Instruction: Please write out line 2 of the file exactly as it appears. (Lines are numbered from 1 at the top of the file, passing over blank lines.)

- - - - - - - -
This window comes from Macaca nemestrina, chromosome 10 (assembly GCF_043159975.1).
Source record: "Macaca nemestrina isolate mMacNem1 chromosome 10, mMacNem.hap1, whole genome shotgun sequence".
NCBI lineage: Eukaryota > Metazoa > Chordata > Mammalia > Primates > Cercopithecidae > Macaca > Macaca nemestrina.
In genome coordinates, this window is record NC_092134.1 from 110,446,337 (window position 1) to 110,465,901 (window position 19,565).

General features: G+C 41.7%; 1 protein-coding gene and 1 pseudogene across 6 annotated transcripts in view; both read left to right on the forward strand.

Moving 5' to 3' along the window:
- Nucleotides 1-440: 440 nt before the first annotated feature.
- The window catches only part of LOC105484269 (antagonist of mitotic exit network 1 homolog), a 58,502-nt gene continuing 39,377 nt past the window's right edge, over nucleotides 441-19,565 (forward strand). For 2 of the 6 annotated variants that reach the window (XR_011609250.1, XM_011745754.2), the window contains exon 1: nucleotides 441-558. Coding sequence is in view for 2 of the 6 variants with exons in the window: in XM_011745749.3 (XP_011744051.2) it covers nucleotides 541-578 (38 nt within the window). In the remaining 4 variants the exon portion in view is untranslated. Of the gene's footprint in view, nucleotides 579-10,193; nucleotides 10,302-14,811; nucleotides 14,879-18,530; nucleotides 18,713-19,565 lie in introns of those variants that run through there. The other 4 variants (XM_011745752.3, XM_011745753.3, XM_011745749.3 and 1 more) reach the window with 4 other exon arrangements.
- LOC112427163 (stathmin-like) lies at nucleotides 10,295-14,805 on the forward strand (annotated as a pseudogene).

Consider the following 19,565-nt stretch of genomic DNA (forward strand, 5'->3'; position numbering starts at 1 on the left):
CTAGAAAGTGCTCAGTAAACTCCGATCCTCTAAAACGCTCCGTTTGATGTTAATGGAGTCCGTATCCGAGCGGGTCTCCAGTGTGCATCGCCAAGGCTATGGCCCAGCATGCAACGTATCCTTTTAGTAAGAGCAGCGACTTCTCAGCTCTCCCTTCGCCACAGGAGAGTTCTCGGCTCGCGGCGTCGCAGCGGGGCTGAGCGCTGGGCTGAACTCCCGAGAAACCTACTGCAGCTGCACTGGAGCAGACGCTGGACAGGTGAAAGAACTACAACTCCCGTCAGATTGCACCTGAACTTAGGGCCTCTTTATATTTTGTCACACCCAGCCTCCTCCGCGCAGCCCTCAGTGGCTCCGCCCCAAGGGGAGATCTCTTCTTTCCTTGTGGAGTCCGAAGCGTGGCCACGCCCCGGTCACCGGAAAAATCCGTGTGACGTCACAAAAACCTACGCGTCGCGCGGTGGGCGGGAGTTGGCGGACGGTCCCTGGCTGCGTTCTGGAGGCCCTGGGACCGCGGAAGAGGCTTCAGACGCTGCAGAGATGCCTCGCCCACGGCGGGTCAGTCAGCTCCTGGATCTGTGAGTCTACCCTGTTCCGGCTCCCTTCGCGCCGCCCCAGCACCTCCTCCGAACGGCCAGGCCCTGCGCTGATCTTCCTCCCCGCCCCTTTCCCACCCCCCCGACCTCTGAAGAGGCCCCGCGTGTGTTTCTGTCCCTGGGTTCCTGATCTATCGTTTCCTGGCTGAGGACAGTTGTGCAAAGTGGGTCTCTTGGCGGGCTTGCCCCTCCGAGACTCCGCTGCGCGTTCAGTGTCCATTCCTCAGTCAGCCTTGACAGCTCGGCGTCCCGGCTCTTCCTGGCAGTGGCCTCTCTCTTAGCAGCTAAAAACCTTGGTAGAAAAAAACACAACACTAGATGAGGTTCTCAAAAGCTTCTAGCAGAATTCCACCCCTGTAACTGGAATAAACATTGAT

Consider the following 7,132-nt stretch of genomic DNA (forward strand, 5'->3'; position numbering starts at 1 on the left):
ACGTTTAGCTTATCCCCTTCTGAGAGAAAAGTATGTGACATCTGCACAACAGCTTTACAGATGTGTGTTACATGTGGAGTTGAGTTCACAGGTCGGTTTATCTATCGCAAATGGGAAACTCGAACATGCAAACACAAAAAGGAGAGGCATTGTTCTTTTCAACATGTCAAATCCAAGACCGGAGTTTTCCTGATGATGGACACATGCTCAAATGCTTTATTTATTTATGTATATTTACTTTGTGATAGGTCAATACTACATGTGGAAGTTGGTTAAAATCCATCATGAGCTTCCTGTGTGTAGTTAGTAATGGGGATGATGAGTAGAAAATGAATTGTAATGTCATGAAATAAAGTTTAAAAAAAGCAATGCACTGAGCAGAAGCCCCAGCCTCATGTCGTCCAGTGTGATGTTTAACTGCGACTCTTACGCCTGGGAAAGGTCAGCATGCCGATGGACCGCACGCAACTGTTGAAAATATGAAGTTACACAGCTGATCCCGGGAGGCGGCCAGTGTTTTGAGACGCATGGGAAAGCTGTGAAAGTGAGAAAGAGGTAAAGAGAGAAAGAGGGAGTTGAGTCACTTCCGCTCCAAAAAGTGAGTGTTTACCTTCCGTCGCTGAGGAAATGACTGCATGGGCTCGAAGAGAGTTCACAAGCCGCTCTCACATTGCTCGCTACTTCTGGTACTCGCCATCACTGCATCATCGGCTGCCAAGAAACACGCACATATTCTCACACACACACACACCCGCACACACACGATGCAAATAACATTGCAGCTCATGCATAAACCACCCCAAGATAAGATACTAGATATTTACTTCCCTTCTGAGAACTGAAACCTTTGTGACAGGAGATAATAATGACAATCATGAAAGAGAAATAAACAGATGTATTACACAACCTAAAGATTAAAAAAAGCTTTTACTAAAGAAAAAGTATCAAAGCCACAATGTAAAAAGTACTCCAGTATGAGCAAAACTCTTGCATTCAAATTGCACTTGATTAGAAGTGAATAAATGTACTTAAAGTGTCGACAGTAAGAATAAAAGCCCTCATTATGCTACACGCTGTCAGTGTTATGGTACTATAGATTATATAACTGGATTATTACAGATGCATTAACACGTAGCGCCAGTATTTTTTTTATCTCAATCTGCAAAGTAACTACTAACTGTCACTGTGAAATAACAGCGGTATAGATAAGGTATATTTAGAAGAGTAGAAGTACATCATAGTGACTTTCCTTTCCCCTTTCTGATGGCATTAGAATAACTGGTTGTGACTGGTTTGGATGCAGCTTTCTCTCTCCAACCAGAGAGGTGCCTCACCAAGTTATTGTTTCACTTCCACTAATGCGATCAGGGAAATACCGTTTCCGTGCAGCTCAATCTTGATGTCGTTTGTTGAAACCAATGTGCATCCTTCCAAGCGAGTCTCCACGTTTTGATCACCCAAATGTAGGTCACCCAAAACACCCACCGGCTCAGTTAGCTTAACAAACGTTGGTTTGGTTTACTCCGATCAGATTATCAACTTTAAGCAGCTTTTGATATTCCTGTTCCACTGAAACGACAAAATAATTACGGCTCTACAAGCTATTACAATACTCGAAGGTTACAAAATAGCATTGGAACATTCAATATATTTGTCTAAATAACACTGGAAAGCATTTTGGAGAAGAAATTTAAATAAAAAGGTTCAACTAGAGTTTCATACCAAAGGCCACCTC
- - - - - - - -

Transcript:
Source record: "Macaca nemestrina isolate mMacNem1 chromosome 10, mMacNem.hap1, whole genome shotgun sequence".